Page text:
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The Short Version: Learning how to effectively communicate and show love for another person are essential tools in any relationship. Dating Coach Merri Knox, who works with Relationship Hero, shares valuable advice about what it takes for couples to learn those skills. She offers practical steps to help people improve their relationships or identify when to end a toxic relationship.
Romantic relationships can be confusing and difficult to navigate, especially when people are still developing the skills they need to communicate with their partners.
Many individuals and couples turn to the counselors with Relationship Hero to help them learn those relationship skills and better understand themselves.
Merri Knox, a Dating Coach with Relationship Hero, said there are many relationship dos and don’ts. But anyone can learn new skills to help their relationship grow and improve.
Many people didn’t see positive romantic relationships as they are growing up or they may have had a string of troubled partnerships that caused trauma and pain. While they may feel like they can do nothing to improve, Merri said that is not true.
“Thank goodness for neuroplasticity,” Merri said. “Most of us have to learn relationship skills through our own personal experience and curiosity to grow.”
Clients need to be willing to take accountability for their development to succeed in building relationship skills, Merri said. That can help them become emotionally agile and learn new skills to move toward their desired mindset.
The rate of skill development can depend on a person’s history and experience with romantic relationships, family, and platonic levels of intimacy. Merri said that attachment style, self concept, and beliefs can also make change easier or more complex.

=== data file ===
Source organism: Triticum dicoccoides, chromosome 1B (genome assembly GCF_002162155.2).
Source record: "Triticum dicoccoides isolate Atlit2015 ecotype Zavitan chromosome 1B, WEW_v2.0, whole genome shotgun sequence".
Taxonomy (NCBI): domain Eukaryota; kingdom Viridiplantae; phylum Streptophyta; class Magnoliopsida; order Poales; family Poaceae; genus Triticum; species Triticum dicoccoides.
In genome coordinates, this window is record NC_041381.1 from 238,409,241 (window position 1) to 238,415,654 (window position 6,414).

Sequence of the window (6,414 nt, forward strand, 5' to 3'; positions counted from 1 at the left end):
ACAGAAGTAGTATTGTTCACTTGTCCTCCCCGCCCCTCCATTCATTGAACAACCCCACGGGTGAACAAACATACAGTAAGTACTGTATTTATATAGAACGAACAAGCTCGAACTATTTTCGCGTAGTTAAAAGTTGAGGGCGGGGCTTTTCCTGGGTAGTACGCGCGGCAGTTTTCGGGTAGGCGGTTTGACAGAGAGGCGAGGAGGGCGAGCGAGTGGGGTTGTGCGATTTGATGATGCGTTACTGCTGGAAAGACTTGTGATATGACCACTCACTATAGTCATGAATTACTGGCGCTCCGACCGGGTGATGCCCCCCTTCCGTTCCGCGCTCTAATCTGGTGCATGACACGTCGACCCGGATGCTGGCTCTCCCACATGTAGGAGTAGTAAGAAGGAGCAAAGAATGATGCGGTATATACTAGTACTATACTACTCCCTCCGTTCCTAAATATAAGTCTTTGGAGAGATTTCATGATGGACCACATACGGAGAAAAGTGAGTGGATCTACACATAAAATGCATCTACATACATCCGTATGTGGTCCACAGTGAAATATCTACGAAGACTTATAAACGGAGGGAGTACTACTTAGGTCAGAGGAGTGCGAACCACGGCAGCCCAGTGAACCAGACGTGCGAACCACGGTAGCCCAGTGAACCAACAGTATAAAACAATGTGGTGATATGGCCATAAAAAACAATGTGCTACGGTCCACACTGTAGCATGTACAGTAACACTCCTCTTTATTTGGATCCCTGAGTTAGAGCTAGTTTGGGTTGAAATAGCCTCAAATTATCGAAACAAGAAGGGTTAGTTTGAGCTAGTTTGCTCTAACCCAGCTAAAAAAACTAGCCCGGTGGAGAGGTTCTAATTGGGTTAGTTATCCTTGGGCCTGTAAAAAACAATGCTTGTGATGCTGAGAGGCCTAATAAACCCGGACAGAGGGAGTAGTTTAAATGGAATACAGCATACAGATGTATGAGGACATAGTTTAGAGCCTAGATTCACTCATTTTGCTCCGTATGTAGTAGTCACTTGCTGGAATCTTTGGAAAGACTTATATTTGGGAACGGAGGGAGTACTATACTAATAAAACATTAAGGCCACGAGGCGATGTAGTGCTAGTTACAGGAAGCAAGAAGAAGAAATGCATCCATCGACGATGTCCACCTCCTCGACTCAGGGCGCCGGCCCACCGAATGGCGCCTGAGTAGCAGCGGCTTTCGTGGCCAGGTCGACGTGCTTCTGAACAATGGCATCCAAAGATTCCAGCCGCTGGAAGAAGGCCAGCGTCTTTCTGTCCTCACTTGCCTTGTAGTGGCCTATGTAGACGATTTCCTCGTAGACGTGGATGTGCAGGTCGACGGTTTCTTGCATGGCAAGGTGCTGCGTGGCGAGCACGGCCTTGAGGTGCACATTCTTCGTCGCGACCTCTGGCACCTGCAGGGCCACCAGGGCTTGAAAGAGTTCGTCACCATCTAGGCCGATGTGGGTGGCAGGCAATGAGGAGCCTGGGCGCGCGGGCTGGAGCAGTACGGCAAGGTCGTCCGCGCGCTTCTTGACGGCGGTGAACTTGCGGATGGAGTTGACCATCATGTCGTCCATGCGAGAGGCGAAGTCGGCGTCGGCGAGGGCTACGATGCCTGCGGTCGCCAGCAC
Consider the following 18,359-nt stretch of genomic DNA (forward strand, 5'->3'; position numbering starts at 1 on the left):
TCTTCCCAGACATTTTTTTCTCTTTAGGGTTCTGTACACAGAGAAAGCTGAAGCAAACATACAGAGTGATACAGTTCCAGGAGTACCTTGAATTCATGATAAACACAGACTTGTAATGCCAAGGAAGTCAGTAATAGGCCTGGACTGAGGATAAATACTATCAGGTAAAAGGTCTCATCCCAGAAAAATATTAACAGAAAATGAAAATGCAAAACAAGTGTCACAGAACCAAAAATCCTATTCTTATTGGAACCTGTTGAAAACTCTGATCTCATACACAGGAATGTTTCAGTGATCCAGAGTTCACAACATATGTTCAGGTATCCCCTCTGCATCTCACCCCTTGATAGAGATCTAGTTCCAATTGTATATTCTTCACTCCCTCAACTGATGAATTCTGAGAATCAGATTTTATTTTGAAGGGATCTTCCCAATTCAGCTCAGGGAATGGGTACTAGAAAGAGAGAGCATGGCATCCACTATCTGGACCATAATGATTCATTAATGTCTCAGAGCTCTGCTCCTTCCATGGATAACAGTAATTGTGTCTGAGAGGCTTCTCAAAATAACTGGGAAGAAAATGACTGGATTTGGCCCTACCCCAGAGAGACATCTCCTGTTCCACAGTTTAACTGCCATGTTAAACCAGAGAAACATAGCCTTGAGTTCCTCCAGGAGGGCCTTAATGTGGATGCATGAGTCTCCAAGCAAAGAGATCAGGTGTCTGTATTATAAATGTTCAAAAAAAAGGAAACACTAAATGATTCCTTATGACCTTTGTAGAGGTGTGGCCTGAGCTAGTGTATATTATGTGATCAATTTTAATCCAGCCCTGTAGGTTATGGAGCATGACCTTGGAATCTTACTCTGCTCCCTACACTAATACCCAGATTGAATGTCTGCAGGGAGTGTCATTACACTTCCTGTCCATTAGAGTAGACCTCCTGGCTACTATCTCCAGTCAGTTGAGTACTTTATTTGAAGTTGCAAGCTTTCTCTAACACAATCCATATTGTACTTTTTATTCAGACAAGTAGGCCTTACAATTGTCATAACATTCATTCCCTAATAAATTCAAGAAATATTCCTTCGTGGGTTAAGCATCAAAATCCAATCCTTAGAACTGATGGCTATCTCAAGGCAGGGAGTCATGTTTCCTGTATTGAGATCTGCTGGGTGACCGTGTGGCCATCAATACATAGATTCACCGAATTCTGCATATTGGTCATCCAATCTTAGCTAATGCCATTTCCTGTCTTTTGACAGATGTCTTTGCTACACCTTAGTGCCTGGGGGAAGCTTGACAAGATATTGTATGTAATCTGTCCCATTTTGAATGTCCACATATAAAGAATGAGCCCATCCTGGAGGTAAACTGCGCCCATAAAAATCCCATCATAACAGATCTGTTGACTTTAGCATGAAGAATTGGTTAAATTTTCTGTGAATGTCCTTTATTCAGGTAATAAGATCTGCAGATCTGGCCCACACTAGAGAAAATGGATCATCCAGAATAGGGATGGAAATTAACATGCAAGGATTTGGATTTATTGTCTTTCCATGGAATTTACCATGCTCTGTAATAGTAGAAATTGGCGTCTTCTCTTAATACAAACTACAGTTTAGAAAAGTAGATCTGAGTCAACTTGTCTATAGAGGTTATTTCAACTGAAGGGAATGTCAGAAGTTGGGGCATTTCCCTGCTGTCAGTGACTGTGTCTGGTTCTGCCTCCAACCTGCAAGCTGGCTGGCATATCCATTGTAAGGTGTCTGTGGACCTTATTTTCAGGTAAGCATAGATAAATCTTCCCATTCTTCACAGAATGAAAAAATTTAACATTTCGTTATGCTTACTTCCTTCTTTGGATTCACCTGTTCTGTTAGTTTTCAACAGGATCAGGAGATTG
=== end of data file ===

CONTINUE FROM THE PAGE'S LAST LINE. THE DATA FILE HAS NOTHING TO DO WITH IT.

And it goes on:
“The level of difficulty could depend on how enmeshed someone is in an existing pattern, their access to support both personally and professionally, and their sense of safety and motivation to learn and adjust. All of which can be built and developed,” she said.
Before people begin working to improve a relationship, they need to determine whether that relationship is so toxic they may be better off alone. If someone is wondering whether a relationship is toxic, it’s likely their instincts are kicking in, Merri said.
“Name-calling, put-downs, overcriticizing, threats, or controlling behavior are all causes for concern,” she said. “If there is a behavior that you or your partner demonstrate that you minimize or withhold from friends or family so as not to concern them, that’s probably an indication that something is off.”
People in relationships should also look for instances of coercive control, which is a form of emotional abuse. If you’re dealing with a toxic or abusive situation, professional help is available to answer questions and offer support. The National Domestic Hotline is a free resource for any person in crisis.
Some unhealthy relationship patterns can be helped with counseling or coaching, but not all relationships can or should be saved. In cases of broken trust or toxic behavior, the decision to split up or get divorced might by the healthiest option for everyone involved.
“Leaving any relationship, particularly one where abuse has been experienced, can be a painful process,” Merri said. “You undoubtedly deserve to feel supported and cared for.”